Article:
Antibody tests and vaccines
Islam News – Some of our readers have recently shared stories about getting antibody tests after receiving their coronavirus vaccines, only to be devastated when the tests came back negative.
In fact, experts say most people don’t need a test to confirm their vaccine’s efficacy. The test results can be misleading or useless.
Extensive clinical trials have already shown that vaccines authorized in the United States trigger a strong antibody response for just about everyone. The exceptions are people with weakened immune systems or those who take certain medications.
To get a reliable answer from testing, vaccinated people would have to get a specific kind of test at the right time. Take the test too soon, or rely on one that looks for the wrong antibodies — all too easy to do, given the befuddling array of tests now available — and you may believe yourself to still be vulnerable when you are not.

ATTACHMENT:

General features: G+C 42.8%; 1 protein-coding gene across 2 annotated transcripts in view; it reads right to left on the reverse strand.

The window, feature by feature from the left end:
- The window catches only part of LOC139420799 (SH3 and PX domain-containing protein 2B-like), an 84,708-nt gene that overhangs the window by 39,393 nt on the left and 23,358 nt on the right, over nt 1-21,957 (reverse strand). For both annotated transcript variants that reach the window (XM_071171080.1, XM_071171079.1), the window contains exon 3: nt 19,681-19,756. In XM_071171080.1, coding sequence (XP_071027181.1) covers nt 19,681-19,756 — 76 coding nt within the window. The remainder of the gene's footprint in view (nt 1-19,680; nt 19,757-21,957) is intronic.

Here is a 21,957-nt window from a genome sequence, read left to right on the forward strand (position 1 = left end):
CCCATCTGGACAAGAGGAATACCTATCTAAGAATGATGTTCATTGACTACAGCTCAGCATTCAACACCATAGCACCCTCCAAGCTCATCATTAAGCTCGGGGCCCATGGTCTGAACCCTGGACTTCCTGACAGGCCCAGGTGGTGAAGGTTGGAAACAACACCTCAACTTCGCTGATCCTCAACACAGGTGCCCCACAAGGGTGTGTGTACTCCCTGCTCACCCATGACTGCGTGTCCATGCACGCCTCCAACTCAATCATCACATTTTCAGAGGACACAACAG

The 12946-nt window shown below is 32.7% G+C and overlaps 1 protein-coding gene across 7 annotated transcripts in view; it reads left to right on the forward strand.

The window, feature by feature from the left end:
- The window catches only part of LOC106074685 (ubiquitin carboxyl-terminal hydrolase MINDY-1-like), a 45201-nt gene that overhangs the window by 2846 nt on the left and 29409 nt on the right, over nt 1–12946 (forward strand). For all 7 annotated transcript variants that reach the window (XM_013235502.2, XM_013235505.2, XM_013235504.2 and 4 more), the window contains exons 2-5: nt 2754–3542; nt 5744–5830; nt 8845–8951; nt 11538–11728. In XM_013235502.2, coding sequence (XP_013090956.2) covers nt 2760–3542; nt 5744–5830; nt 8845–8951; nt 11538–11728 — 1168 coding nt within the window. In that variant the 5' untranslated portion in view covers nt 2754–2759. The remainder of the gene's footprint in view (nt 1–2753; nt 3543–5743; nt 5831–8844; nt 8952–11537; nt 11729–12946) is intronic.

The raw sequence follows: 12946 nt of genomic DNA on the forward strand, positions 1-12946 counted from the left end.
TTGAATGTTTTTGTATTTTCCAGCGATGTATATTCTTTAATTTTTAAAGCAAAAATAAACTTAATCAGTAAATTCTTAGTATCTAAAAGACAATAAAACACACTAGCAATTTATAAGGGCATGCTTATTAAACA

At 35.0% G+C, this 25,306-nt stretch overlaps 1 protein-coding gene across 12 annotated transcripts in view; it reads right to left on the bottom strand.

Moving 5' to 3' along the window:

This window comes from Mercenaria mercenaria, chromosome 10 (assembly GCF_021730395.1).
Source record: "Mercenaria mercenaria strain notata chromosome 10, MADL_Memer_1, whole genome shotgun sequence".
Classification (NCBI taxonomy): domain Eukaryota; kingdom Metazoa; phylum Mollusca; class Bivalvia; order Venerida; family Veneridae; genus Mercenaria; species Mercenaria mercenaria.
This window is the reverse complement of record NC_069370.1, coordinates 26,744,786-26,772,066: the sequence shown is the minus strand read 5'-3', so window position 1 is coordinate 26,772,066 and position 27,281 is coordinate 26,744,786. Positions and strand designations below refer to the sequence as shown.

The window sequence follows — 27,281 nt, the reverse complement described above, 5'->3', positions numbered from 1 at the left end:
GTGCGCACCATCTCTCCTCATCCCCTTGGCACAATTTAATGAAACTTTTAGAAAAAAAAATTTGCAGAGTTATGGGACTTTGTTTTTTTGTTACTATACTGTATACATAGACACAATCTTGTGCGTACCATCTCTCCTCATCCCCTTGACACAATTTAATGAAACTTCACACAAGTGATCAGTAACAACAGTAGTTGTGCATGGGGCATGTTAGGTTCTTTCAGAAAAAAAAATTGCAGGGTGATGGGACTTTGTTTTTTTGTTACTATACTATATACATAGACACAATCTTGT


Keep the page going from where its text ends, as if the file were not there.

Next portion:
Many tests look for a type of antibody that vaccines don’t produce. Many tests seek out antibodies to a protein called the nucleocapsid, or just “N,” which are often plentiful right after an infection. But U.S.-authorized vaccines create antibodies for a different protein, called the spike.
Timing is everything. If you got a vaccine made by Pfizer-BioNTech or Moderna, you need to wait at least two weeks after your second dose. If you got the Johnson & Johnson vaccine, you may need to wait as long as four weeks.
Antibodies are just one aspect of immunity. The body also maintains so-called cellular immunity, a complex network of defenders that also responds to invaders.
The advice is still evolving, in part because the F.D.A. has been slow to wade in.
In May, the agency recommended against the use of antibody tests for assessing immunity — a decision that has drawn criticism from some scientists — and provided only bare-bones information about testing to health care providers. As a result, many doctors are still unaware of the differences between antibody tests.
Source: The New York Times